It could be great! But somehow when compared to the other adventures it seems to fall short... Which is where the oddness comes in.

There is nothing wrong with it what so ever, yet I just can't seem to get on with it. I suspect that this may be more to do with me as a reader favoring certain authors, their styles of writing and, the way that they bring the words to life, so should certainly not be taken in any way, shape or, form as a slight on Mike's work. It's just evidently not to my taste.

It is however a fine piece of work and a good solid contribution to the zine, so well worth a read.

The Farmer's Daughter

In fairness to my readership, I must admit that I have not yet had time to play through this and, as not to spoil any of my future adventures I have pretty much tried to avoid reading anything about this solo what so ever.

As such, I can't really review it in any fair manner, so I will be coming back to this one at a later date. One thing I can comment on however is the interesting take on Grant Wood's, American Gothic that it uses as cover art and, that comment would have to be, awesome! Awesome with a capital A!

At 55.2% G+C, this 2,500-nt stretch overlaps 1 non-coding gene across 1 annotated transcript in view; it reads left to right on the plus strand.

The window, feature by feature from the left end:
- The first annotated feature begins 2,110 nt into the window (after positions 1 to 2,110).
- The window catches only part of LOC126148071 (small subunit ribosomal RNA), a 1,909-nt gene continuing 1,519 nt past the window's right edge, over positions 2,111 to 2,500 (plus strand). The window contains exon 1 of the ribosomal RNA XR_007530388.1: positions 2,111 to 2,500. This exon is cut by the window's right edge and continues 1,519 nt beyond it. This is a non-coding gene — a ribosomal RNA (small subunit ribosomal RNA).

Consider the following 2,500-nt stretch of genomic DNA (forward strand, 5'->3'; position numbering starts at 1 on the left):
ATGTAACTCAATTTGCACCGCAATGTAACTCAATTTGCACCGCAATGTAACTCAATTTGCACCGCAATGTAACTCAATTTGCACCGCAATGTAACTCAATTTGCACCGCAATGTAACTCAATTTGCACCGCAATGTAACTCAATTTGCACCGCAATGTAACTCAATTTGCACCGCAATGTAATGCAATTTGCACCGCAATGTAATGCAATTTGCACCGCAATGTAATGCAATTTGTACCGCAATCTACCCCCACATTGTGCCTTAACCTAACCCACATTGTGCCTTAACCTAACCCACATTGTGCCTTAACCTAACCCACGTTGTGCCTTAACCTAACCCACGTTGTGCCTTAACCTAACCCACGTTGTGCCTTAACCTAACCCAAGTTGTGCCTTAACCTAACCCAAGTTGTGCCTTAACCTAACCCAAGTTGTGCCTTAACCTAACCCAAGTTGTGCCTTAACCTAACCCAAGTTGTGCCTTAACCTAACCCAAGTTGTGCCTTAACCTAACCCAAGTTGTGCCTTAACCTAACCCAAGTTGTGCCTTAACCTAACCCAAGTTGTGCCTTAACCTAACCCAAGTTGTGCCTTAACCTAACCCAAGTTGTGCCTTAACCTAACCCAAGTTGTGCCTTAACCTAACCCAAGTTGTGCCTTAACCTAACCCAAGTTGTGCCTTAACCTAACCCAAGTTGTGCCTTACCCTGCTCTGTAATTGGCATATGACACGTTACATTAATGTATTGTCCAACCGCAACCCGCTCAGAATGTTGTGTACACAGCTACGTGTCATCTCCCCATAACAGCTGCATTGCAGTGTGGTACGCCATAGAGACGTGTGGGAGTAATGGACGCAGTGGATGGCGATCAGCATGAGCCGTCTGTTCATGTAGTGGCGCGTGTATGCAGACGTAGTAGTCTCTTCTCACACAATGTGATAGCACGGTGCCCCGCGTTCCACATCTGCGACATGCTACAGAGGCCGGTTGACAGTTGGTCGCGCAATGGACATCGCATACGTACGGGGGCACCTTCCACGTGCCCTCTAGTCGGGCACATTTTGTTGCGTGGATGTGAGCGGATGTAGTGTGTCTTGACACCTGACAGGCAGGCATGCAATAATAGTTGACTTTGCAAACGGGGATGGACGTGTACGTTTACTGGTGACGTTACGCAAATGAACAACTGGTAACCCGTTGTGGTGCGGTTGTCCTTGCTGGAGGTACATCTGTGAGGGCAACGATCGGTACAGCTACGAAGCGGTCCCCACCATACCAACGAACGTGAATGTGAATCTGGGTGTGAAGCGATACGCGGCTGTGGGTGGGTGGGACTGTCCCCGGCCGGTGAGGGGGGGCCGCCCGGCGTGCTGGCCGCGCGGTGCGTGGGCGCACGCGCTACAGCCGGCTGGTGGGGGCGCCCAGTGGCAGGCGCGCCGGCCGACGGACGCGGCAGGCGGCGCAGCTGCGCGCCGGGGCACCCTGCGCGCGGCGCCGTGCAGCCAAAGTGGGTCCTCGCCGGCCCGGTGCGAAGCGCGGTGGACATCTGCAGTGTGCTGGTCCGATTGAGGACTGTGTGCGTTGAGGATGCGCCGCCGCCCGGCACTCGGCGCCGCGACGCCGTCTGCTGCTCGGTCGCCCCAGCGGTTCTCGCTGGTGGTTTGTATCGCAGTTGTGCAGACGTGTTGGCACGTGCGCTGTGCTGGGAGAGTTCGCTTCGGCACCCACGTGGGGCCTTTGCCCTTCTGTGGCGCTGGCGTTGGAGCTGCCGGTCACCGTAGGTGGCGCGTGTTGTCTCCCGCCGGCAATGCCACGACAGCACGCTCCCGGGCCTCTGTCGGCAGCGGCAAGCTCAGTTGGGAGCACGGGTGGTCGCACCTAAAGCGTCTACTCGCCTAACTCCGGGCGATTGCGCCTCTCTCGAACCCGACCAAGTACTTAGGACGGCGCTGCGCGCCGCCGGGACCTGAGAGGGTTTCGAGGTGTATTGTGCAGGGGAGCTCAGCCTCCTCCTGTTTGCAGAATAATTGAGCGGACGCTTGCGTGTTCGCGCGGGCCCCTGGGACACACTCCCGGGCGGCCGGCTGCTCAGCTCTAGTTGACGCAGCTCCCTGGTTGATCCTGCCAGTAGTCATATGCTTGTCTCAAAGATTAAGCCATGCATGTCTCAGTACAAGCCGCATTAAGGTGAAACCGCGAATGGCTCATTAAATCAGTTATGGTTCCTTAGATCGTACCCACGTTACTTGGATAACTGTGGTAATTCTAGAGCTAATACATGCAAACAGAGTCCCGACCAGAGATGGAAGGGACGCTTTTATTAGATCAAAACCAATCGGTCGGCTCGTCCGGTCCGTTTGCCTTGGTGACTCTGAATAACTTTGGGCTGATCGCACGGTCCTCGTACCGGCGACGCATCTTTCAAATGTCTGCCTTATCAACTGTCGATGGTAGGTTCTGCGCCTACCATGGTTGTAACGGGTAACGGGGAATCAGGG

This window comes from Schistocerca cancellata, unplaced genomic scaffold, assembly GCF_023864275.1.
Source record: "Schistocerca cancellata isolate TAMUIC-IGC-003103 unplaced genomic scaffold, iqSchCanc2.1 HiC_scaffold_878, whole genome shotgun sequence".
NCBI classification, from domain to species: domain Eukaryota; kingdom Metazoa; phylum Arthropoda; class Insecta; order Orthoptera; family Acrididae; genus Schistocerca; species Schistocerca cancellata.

Trouble Among the Tumbled Stones

Last by no means least is Tom K. Loney's GM adventure, Trouble Among the Tumbled Stones.

Anyone that has read my previous Elder Tunnels review will no doubt have guessed that I was really looking forward to reading this adventure after how much enjoyment I got from the Wuthering Depths. Suffice to say, I was not disappointed.

Continuing in the setting of his previous adventure, Trouble Among the Tumbled Stones takes us above ground and into troubled times as Tom fleshes out this rich world with his vibrant imagination.

As with Christina Lea's adventure, things start out rather unassuming. People are going missing along the main trade road and, this being bad for business the local authorities want to put a stop to things. As such, they hire the party to investigate. Now that all sounds rather tame doesn't it?

Not at all horrific.

Well, that might well be the case if the people weren't going missing right in the middle of Ghoul country! Ghoul's that interestingly enough the locals seem to live a peaceful coexistence with or, at least a have a tolerance for. The Ghouls even have their own settlement and community.

Now hows that for a twist! Normally you'd be charging the Ghoul city with a bunch of angry locals, brandishing torches and pitchforks sure that they were the villains of the piece but nothing is quite that clear cut here. In this instance, the party are likely the outsiders, new to the area and, potentially the subject of suspicion from the Ghouls. Talk about turning the tables!

That's as about as much as I can say before I start throwing spoilers out there (which I really don't want to do) but, for all the great content in this zine I really have to recommend you pick up a copy.

You won't be disappointed.


Check out the Elder Tunnels here.
Take a look around Peryton Publishing.

Pick up the PDF here ($4.99) or, order your dead tree copy here ($7.99).